If I have a child, or my nephew or my niece, I know that I would probably sacrifice myself for them because I love them so much, and because I believe in the greater idea that they have a future, and that they need to be saved, and I think that’s really what superhero stories are all about. Understanding what that kind of sacrifice means for the greater good, and for humanity at large. That’s fundamentally why you become a hero. So, when you’re talking about “man” or “woman,” I think the unifying factor in being a hero and being a powerful character, is that the ideals are all the same. That the mission statement is all the same. And that’s when you get to the place where it doesn’t matter if it’s a female character or a male character. You have to start looking at the message behind what their mission needs to be.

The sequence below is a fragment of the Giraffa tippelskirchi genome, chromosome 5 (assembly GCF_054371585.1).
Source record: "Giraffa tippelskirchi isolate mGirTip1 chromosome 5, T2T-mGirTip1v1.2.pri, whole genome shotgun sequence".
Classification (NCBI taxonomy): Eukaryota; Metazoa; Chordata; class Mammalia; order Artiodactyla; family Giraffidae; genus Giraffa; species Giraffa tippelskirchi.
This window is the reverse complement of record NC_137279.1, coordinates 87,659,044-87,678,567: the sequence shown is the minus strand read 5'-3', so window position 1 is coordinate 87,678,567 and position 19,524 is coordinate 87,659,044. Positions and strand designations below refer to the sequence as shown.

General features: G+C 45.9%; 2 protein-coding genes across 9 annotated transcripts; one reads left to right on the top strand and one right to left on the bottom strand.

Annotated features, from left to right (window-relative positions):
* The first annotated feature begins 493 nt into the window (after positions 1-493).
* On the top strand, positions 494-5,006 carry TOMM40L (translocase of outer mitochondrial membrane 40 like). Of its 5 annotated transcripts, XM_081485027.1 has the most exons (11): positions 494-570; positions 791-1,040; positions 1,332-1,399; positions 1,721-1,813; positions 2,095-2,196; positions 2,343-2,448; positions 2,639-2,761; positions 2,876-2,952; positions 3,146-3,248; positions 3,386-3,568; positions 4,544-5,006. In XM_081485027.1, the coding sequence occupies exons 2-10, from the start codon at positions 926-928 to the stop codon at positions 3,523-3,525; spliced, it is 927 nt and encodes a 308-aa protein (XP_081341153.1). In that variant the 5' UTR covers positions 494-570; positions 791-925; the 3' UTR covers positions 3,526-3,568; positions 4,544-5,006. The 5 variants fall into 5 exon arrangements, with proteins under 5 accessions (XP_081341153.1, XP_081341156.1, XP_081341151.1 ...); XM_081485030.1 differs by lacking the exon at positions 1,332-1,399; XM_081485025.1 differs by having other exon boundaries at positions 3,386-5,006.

I don’t worry so much about that, because we have such fantastic characters who have a very strong sense of agency, who are empowered in their own right, and who fundamentally fight for what they believe in and the legacy they’re holding onto. There was that great moment in Ms. Marvel when she realized she could take on the mantle of Ms. Marvel, not because Carol Danvers had it, but because of what that mantle stood for. So, that’s what it’s all about for me, the meaning behind the type of hero you want to be.

Because if you worry so much about Okay, this is a female character/a male character/a gay character/a black character, and they cannot do certain things because of that, then you’re only telling a one-dimensional story. You are not telling a story that is layered and has different messages and meanings behind it – like real individuals.